Gold slid below $1,400 an ounce, losing two percent and hitting its lowest in nearly a month as a record rally in U.S. equities and economic optimism undermined bullion's safe-haven appeal.
The metal fell for a fifth straight session for its longest daily losing streak since January 2011 as the S&P 500 hit a new all-time high and Wall Street has risen for four consecutive sessions.
"There is no reason to own gold as long as people keep on putting money into the stock market. You can see it everywhere that the economy is turning around," said Comex gold options floor trader Jonathan Jossen.
A pause in strong physical demand after news India restricted imports to cut a trading deficit also weighed on gold.
Spot gold dropped as much as 2.5 percent to $1,390.24, its lowest since April 19. It was down 2 percent at $1,396.94 an ounce by 2:09 p.m. EDT.
Analysts expect the fall below the psychologically significant $1,400 level could be a trigger for further heavy selling and might retest two-year lows of $1,321.35 an ounce hit on April 16. Wednesday's fifth consecutive daily fall would be its longest run of losses since January 2011. It has fallen around 15 percent so far in 2013 after gaining in each of the past 12 years.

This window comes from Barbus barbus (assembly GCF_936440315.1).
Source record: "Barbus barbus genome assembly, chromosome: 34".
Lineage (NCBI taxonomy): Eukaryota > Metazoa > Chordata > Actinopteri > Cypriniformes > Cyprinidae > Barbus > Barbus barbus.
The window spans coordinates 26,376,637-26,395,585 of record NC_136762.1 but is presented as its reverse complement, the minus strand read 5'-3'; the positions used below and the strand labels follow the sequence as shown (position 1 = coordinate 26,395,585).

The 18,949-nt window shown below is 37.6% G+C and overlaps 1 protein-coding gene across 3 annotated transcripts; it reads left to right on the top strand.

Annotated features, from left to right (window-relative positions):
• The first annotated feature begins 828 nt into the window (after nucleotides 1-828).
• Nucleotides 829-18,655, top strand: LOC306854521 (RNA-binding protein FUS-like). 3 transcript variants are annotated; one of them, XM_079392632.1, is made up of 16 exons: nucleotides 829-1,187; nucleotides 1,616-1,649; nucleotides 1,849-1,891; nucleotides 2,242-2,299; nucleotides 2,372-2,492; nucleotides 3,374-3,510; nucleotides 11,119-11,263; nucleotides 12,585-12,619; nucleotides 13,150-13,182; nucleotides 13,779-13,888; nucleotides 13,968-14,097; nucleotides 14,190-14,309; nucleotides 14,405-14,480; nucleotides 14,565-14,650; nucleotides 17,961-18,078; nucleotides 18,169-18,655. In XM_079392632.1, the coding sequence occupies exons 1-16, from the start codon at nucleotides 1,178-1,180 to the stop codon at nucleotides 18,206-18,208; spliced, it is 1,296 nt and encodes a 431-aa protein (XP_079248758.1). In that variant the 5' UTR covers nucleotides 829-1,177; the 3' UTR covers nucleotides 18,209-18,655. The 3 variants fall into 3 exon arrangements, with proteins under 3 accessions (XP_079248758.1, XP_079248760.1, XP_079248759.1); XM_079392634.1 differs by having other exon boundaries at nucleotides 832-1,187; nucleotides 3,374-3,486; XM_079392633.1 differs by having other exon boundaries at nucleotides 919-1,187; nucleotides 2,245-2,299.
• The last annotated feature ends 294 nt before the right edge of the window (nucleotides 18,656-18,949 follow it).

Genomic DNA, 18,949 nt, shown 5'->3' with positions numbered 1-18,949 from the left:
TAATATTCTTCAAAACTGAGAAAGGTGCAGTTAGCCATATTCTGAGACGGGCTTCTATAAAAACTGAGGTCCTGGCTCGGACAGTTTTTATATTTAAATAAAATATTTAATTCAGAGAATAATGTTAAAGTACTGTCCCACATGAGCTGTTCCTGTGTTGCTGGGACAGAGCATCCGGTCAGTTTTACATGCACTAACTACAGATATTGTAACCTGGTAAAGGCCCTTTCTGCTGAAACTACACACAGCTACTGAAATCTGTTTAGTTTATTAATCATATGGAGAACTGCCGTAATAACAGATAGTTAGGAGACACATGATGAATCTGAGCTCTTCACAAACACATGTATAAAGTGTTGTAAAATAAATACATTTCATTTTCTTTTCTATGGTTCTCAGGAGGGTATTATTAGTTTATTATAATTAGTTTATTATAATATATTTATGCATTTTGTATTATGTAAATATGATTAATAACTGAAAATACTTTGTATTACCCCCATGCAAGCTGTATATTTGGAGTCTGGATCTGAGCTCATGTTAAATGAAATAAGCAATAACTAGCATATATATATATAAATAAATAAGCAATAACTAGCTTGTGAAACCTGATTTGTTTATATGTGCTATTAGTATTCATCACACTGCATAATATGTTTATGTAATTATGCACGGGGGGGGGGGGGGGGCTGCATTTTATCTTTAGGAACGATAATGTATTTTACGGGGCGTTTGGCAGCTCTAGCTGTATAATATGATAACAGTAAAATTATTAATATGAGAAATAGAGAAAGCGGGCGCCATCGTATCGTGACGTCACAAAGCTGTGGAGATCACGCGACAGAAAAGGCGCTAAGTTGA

U.S. Comex gold futures for June delivery settled down $28.30 at $1,396.20 an ounce, with trading volume on track to finish near its 30-day average, preliminary Reuters data showed. A stronger dollar and initial heavy losses in crude oil also weighed on gold. As a gauge of investor sentiment, holdings at SPDR Gold Trust, the largest gold-backed ETF, were unchanged at 33.8 million ounces on Tuesday, but still within sight of their lowest since March 2009 hit earlier.
Gold buying in India came to a halt as the country's central bank restricted imports after a surge in buying in April sent the trade deficit to $17.8 billion for the month, up more than 72 percent from March. India's gold and silver imports surged 138 percent on the year in April as customers took advantage of lower prices, increasing pressure on the current account balance and limiting the space for monetary easing.
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